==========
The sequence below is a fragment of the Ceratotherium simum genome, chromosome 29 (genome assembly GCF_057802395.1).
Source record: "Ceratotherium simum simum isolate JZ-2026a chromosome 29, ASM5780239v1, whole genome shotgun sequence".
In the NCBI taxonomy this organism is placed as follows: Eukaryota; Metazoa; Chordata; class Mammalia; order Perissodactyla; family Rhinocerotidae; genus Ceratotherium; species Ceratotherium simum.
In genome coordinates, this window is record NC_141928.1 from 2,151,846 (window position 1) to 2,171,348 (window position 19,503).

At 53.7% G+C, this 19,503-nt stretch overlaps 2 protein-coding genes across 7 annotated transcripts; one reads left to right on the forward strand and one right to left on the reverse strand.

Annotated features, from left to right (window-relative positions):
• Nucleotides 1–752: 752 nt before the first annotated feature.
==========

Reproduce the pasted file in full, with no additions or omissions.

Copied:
The sequence below is a fragment of the Ceratotherium simum genome, chromosome 29 (genome assembly GCF_057802395.1).
Source record: "Ceratotherium simum simum isolate JZ-2026a chromosome 29, ASM5780239v1, whole genome shotgun sequence".
In the NCBI taxonomy this organism is placed as follows: Eukaryota; Metazoa; Chordata; class Mammalia; order Perissodactyla; family Rhinocerotidae; genus Ceratotherium; species Ceratotherium simum.
In genome coordinates, this window is record NC_141928.1 from 2,151,846 (window position 1) to 2,171,348 (window position 19,503).

At 53.7% G+C, this 19,503-nt stretch overlaps 2 protein-coding genes across 7 annotated transcripts; one reads left to right on the forward strand and one right to left on the reverse strand.

Annotated features, from left to right (window-relative positions):
• Nucleotides 1–752: 752 nt before the first annotated feature.